Second, he says, public opinions about a once-taboo activity are changing as familiarity grows.

He surmises President Obama’s endorsement of gay marriage this year was not necessarily the tipping point of acceptance but was following changes already in play. Now, as advocates point out, there is more acceptance because more people see gay couples in situations that have normalized the relationships.

USC's Professor Matsusaka notes that support for marijuana and same-sex marriage is not just about young people. Indeed, a July study by the Pew Forum on Religion & Public Life found support for gay marriage rising across all generations.

“It’s very clear to me that public opinion has just changed on both marijuana and same-sex marriage … it’s not generational at all,” he says. “People of all ages have just changed their minds.”

That evolution at the ballot box, others say, is merely the sign of a shift that has already happened in society – it is not a leading indicator.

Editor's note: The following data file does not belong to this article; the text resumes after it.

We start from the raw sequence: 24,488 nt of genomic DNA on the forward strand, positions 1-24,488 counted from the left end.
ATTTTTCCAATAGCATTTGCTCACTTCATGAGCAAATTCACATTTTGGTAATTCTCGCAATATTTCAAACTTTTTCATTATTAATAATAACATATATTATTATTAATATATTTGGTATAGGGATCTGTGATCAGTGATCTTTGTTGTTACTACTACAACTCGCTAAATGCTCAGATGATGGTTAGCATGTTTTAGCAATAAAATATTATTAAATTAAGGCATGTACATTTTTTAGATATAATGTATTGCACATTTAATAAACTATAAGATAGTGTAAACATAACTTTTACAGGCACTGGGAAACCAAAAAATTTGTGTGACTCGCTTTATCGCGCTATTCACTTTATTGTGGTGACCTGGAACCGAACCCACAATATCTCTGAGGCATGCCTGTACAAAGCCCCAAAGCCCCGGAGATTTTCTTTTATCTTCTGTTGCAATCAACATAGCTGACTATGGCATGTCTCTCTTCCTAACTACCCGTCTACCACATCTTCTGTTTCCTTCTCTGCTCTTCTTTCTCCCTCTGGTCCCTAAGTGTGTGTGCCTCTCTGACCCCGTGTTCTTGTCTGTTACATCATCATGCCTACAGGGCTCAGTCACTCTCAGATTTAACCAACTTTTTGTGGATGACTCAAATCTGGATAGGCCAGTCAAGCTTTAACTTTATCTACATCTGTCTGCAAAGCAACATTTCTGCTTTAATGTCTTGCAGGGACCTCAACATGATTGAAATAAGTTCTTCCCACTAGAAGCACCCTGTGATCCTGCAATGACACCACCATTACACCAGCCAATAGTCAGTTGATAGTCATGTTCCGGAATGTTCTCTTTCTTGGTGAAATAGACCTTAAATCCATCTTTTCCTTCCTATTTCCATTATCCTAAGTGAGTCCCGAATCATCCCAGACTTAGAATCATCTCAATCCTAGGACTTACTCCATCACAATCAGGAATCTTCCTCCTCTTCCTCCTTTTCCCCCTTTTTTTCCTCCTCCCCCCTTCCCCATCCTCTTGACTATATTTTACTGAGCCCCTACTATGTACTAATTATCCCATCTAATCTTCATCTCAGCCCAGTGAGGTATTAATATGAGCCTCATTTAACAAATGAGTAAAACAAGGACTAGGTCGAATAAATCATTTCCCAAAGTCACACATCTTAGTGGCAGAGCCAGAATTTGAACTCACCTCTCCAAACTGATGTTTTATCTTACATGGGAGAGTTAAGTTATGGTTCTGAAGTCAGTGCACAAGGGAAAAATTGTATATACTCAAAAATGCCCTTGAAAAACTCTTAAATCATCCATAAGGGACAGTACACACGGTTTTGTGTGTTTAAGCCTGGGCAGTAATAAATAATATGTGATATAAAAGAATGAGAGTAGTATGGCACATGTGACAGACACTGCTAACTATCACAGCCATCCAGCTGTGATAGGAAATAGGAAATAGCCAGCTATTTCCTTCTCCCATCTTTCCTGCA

“The impact of the changes produced at the ballot box are dwarfed by the impacts on those same issues by activist judges, legislatures, and even the president,” says Michael Shires, a professor of public policy at Pepperdine University. “The initiatives are more of an echo of those broader social changes rather than the primary groundswell of liberalism. Even in the case of recreational marijuana, most states have reduced the penalties associated with recreational use to the point that it is essentially decriminalized.”

But other social issues that don't fit these criteria have not fared as well, says Pitney. For instance, voters in Massachusetts rejected the Death With Dignity Act, leaving Oregon and Washington as the only states that allow physician-assisted suicide. And California voted to keep the death penalty.

“Californians rejected a move to scrap the death penalty," Pitney says. "As a younger generation comes of age, certain social attitudes are changing, but some attitudes are changing more than others.”